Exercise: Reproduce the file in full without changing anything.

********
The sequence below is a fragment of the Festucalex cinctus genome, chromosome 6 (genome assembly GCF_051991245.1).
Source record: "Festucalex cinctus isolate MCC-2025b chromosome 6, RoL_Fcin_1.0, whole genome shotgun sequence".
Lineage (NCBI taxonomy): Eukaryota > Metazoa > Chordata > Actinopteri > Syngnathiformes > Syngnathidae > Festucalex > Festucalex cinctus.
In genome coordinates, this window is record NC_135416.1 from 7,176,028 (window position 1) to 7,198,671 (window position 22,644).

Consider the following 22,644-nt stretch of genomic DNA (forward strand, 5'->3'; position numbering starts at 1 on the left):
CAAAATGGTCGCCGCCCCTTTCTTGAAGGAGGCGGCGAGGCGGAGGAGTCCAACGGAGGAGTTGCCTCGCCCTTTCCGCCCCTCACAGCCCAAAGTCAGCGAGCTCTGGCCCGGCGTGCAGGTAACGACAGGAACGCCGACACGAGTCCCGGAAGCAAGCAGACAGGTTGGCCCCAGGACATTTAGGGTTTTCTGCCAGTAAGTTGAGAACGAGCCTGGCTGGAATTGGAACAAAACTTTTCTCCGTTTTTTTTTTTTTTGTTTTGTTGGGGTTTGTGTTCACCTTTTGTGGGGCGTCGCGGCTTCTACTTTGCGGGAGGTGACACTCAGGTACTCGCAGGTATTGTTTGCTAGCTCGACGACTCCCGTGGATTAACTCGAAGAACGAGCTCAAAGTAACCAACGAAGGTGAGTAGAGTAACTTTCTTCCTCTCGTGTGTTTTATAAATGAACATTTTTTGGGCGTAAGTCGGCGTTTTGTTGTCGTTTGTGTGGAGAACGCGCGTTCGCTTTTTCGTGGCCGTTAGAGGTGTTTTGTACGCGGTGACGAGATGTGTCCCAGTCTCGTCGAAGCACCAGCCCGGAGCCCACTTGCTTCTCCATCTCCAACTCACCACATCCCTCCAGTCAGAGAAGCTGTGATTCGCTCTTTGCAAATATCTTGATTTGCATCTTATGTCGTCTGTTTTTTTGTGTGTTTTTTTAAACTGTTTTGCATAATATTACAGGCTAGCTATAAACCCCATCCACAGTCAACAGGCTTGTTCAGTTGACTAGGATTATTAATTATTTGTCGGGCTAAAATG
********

The sequence below is a fragment of the Festucalex cinctus genome, chromosome 6 (genome assembly GCF_051991245.1).
Source record: "Festucalex cinctus isolate MCC-2025b chromosome 6, RoL_Fcin_1.0, whole genome shotgun sequence".
Lineage (NCBI taxonomy): Eukaryota > Metazoa > Chordata > Actinopteri > Syngnathiformes > Syngnathidae > Festucalex > Festucalex cinctus.
In genome coordinates, this window is record NC_135416.1 from 7,176,028 (window position 1) to 7,198,671 (window position 22,644).

Consider the following 22,644-nt stretch of genomic DNA (forward strand, 5'->3'; position numbering starts at 1 on the left):
CAAAATGGTCGCCGCCCCTTTCTTGAAGGAGGCGGCGAGGCGGAGGAGTCCAACGGAGGAGTTGCCTCGCCCTTTCCGCCCCTCACAGCCCAAAGTCAGCGAGCTCTGGCCCGGCGTGCAGGTAACGACAGGAACGCCGACACGAGTCCCGGAAGCAAGCAGACAGGTTGGCCCCAGGACATTTAGGGTTTTCTGCCAGTAAGTTGAGAACGAGCCTGGCTGGAATTGGAACAAAACTTTTCTCCGTTTTTTTTTTTTTTGTTTTGTTGGGGTTTGTGTTCACCTTTTGTGGGGCGTCGCGGCTTCTACTTTGCGGGAGGTGACACTCAGGTACTCGCAGGTATTGTTTGCTAGCTCGACGACTCCCGTGGATTAACTCGAAGAACGAGCTCAAAGTAACCAACGAAGGTGAGTAGAGTAACTTTCTTCCTCTCGTGTGTTTTATAAATGAACATTTTTTGGGCGTAAGTCGGCGTTTTGTTGTCGTTTGTGTGGAGAACGCGCGTTCGCTTTTTCGTGGCCGTTAGAGGTGTTTTGTACGCGGTGACGAGATGTGTCCCAGTCTCGTCGAAGCACCAGCCCGGAGCCCACTTGCTTCTCCATCTCCAACTCACCACATCCCTCCAGTCAGAGAAGCTGTGATTCGCTCTTTGCAAATATCTTGATTTGCATCTTATGTCGTCTGTTTTTTTGTGTGTTTTTTTAAACTGTTTTGCATAATATTACAGGCTAGCTATAAACCCCATCCACAGTCAACAGGCTTGTTCAGTTGACTAGGATTATTAATTATTTGTCGGGCTAAAATG